The decision and reasons will be recorded in writing. Where the Agency Decision Maker is minded to disagree with the Panel recommendation, he/she must first discuss the case with another senior officer with relevant experience, who must not be a Panel member. This discussion must be recorded and placed on the child's Adoption Case Record.

2.5 After the Agency Decision

The parents should be informed orally of the agency’s decision by the social worker within two working days and written confirmation should be sent to them within five working days. The letter setting out the agency decision should be sent by recorded delivery, except where delivery by hand has been agreed as appropriate, in which case the social worker will deliver by hand. The child's social worker will also ensure that the child is informed of the decision in a timely and age-appropriate way.

In situations where the case has been presented to the Adoption Panel and the decision is different from the Panel's recommendation, a copy of the Panel minute should also be sent to the parents.

Where the Panel have recommended that a Placement Order be sought in relation to the child, and the Agency Decision Maker has agreed this, the child's social worker should consult Legal Services in order to prepare the Court application. The child's social worker should inform the child's Independent Reviewing Officer of the Court timetable including when the placement order application is filed.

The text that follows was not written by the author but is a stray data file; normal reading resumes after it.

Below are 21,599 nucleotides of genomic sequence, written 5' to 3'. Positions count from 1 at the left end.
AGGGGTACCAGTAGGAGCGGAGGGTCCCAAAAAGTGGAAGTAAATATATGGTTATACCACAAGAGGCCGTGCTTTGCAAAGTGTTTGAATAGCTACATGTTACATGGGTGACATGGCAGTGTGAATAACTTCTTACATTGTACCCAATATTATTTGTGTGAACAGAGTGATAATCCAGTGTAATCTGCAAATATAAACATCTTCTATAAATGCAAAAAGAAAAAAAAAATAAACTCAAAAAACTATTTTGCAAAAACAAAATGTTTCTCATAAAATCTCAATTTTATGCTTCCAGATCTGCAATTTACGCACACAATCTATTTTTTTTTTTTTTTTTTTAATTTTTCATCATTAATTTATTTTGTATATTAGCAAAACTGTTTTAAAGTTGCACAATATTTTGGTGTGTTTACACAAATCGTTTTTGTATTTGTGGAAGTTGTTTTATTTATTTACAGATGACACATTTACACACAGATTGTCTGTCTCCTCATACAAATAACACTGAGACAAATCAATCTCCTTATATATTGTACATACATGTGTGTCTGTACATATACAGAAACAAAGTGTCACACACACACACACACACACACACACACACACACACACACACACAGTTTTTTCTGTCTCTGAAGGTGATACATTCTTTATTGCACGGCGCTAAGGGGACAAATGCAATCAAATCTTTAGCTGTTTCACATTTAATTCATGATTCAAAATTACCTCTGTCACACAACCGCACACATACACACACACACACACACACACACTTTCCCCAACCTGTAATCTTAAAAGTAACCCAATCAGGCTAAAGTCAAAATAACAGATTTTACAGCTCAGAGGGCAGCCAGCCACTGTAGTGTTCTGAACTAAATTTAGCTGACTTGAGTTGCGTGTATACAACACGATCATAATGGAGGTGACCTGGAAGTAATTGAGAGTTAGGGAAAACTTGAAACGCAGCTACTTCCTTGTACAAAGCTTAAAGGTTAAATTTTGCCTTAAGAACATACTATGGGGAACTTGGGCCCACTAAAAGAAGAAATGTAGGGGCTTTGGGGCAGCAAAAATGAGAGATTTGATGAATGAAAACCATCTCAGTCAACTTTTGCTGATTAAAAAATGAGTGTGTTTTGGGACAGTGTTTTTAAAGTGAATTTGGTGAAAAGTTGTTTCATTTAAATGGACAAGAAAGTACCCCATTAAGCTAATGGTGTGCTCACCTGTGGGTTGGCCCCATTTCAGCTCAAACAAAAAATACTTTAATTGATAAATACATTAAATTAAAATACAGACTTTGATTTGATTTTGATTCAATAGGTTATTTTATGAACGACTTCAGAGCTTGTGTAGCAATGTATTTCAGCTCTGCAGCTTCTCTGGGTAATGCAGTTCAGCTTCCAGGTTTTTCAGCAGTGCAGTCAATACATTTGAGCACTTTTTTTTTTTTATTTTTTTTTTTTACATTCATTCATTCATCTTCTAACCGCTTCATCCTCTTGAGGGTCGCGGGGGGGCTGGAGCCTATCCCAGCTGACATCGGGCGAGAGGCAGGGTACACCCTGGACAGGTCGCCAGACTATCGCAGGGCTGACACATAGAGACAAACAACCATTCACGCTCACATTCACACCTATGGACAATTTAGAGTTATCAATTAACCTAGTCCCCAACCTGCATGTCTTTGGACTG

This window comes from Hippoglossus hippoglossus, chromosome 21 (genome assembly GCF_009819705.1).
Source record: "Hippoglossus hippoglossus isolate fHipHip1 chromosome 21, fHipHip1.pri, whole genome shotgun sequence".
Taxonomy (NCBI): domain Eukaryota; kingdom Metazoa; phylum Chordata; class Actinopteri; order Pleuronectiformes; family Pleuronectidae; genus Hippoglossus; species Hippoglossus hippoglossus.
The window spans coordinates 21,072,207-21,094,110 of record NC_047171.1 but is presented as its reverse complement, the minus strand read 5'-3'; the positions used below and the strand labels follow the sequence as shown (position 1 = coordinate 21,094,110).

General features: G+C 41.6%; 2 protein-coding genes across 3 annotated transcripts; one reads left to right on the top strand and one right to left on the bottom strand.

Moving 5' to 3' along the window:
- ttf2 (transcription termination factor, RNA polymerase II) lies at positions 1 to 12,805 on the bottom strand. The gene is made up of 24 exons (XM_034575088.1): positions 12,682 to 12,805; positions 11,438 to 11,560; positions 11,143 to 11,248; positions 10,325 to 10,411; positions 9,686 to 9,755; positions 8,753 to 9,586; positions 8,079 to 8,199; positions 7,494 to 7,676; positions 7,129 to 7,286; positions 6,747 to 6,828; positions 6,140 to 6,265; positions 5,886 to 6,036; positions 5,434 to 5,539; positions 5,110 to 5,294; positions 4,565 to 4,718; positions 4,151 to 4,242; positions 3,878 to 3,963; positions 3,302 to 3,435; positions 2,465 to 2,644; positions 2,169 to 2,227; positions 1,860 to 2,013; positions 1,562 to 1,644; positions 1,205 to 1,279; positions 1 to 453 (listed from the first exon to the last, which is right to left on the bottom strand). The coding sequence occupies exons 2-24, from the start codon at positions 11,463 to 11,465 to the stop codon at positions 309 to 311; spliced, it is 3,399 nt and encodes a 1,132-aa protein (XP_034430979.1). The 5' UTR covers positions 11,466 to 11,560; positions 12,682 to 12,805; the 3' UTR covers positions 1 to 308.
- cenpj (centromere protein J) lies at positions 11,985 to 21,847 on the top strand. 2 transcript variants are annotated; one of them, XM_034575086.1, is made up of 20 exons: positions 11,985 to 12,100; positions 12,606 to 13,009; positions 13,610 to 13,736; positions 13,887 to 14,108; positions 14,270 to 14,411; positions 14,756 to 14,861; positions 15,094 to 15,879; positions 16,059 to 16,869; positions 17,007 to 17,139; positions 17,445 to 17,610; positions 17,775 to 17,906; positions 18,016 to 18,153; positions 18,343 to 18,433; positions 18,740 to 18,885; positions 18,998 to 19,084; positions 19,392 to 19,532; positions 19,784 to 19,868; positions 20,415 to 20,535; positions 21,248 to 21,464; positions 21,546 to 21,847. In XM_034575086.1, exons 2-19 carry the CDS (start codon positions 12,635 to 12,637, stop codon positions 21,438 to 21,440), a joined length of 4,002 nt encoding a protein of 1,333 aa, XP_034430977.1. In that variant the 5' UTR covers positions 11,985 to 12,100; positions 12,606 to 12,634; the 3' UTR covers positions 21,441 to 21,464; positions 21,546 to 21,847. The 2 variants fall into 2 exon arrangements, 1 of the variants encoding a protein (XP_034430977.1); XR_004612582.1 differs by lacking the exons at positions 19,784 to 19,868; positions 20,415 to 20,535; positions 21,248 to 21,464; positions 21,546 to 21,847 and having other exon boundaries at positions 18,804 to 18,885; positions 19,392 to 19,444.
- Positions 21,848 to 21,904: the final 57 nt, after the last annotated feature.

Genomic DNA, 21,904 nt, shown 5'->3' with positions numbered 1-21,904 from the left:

Where there is parental consent to the child's adoptive placement and/or advance parental consent to the child's adoption, and the child is more than 6 weeks old, the child's social worker must send a written request to CAFCASS to appoint an officer to witness the consent. Where there is parental consent to the child's placement and the child is less than 6 weeks old, the social worker should ask the parents to sign a written agreement in the prescribed form to facilitate an early placement.

The social worker should send to the CAFCASS office closest to the parents' address, a certified copy of the child's birth certificate, the name and address of the parent, a chronology of the actions and decisions made by the local authority and confirmation that the parents have received counselling and written information on the legal implications of giving consent to the placement/adoption.

On receipt of the parent's consent witnessed by the CAFCASS officer, the original must be placed on the child's Adoption Case Record (as it will be required for the future adoption application).


3. Preparation of Child for Adoption

The child's social worker will ensure that Life Story Work with the child continues with the aim as far as possible that:

  • The child has an understanding of the reasons for the adoption plan and what adoption will mean;